Power Networking (77)
Once upon a time Rae was quite uncomforable with business networking sessions, so he did extensive research on the subject and wrote an e-book (available for immediate download) Power Networking for Shy People: Tips & Techniques for Moving from Shy to Sly!.
This section features sage advice on power networking and are included in his e-book.
Enjoy the articles and feel free to comment. Keep the discussion going!
I would start off by challenging your premise of ‘it may come off as narcissistic, cheesy, and perhaps a huge no-no.’ You may be hearing that from your colleagues but that view does not appear to be universal.
Whether you use a headshot photo of yourself, or not, is determined by your purpose.
First tip, don’t collect business cards.
A collection of business cards takes up room and doesn’t serve a purpose. Think quality over quantity.
"It's not what you know.. it's who you know". Is networking more important than education, as networking saves the long, learning process 'till later?
I would challenge your opening statement. I don’t believe that “It's not what you know.. it's who you know” to be true.
One can never truly know what the reason behind another’s behavior is.
My initial response would be ‘don’t over think it.’ Sharing business cards is a normal, acceptable practice in business networking sessions.
Short answer is ‘no’ we should not stop networking and ‘yes’ we should start building a community.
Long answer …
In my mind, one leads to the other. There can be no community without a network. Hermits aren’t known for being ‘people’ people.
The word ‘tribe’ is often used in articles on building one’s network. I believe the word to be interchangeable with that of ‘community.’
Sure, why not? There is no law or rule that says you can’t.
The one proviso is that you don’t want to confuse the person you are talking to.
I’m involved in a lot of different things. It’s not unusual for me to have five or more different business cards on my person at a business networking event.
I have a card for my main business, which would be the primary one that I would exchange. As I dig deeper in conversation, I have additional cards I can produce and pass on. This would include a couple other of my different business cards.
If I find someone is interested in getting more connections, I will ask them if they are a morning person. If they are, I will give a card inviting them to my breakfast referral marketing club.
If they do presentations and could use some polish, I will give them a card inviting them to my Toastmasters club.
Question originally answered on Quora.com
I wouldn’t consider any of your suggestions as ‘best’ approaches to network as a job seeker, including your ‘besides leveraging existing comments’.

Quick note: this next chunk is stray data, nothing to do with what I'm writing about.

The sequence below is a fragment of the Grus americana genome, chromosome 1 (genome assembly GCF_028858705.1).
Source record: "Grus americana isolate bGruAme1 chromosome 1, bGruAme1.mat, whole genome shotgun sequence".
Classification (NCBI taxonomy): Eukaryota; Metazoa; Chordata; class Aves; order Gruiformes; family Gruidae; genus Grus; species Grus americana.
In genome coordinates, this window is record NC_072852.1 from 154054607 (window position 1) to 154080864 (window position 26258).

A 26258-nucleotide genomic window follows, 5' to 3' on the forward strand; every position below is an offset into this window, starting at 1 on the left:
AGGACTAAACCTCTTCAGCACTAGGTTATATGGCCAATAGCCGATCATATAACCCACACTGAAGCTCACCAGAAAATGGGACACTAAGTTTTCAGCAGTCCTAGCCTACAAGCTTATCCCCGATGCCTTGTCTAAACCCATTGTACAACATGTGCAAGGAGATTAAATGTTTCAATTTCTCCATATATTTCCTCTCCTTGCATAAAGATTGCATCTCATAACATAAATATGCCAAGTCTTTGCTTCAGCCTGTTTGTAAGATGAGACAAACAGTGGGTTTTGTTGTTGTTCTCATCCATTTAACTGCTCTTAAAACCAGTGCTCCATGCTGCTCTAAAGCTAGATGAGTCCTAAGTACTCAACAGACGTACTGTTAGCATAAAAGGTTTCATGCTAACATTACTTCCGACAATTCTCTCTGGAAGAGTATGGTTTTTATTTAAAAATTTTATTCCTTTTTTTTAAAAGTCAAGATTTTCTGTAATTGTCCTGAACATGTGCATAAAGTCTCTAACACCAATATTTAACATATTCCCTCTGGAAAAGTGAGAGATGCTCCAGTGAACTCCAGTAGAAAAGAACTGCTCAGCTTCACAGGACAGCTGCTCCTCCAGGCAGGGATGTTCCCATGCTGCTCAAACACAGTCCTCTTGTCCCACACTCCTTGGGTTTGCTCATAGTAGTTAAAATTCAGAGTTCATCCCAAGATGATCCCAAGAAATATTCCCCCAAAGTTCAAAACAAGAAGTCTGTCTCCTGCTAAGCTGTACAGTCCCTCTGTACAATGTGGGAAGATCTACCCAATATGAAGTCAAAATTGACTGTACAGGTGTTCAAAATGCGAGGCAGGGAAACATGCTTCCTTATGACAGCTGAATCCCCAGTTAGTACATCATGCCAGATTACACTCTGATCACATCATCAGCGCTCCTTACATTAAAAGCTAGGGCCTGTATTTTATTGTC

Your suggestions are all passive in nature. As a job-seeker, you really do need to get out there and market yourself via business networking i.e. face to face, belly to belly as the saying goes.
I evaluate every invitation that I get to connect. The first criteria I look for is ‘do I actually know the person?’
If not, the second criteria is ‘are they connected to one of my connections?’
Failing those two, I look to see if we share any common interests.
Here is an article I wrote a few years back in writing my book. Enjoy!
Throughout my publications I have provided tips & techniques to help improve your networking effectiveness. I thought it would be interesting and perhaps entertaining to take a look at the subject from a different perspective i.e. what you really shouldn't do.
These aren't provided in any order of priority. See if you recognize any of them from your adventures in networking land.
Here is a tongue-in-cheek article I wrote a few years back on things you shouldn’t due when networking.
Is Your Net Working? Top 15 Networking No-No’s
Throughout my book and my other publications I have provided tips & techniques to help improve your networking effectiveness. I thought it would be interesting and perhaps entertaining to take a look at the subject from a different perspective i.e. what you really shouldn’t do.
I’m going to take a contrary position and say that it isn’t, in my opinion.
Good friendships develop over a period of time, based on many factors. Bill Doerr provided some excellent factors that foster development of a friendship i.e. trust, reciprocity, longevity, fragility and maintenance.
There likely isn’t a definitive answer to this question.
Each and everyone of us is different. While there are difficulties that many networkers face, it isn’t universal.
I'm asking this as an international student working on my master’s. I will graduate next semester or so.
I’m going to assume that you are really asking ‘how do I start networking effectively so that I can land a job in the USA?’
There is no time like the present when it comes to start building your network.
The original question as posed to me was “What tactics do you use to build and maintain your professional network?”
It adds the element of ‘building’ to the posted question of ‘maintaining’.
Both building and maintaining are action words and both require work on your part. Professional networks do not build themselves, nor do they maintain themselves.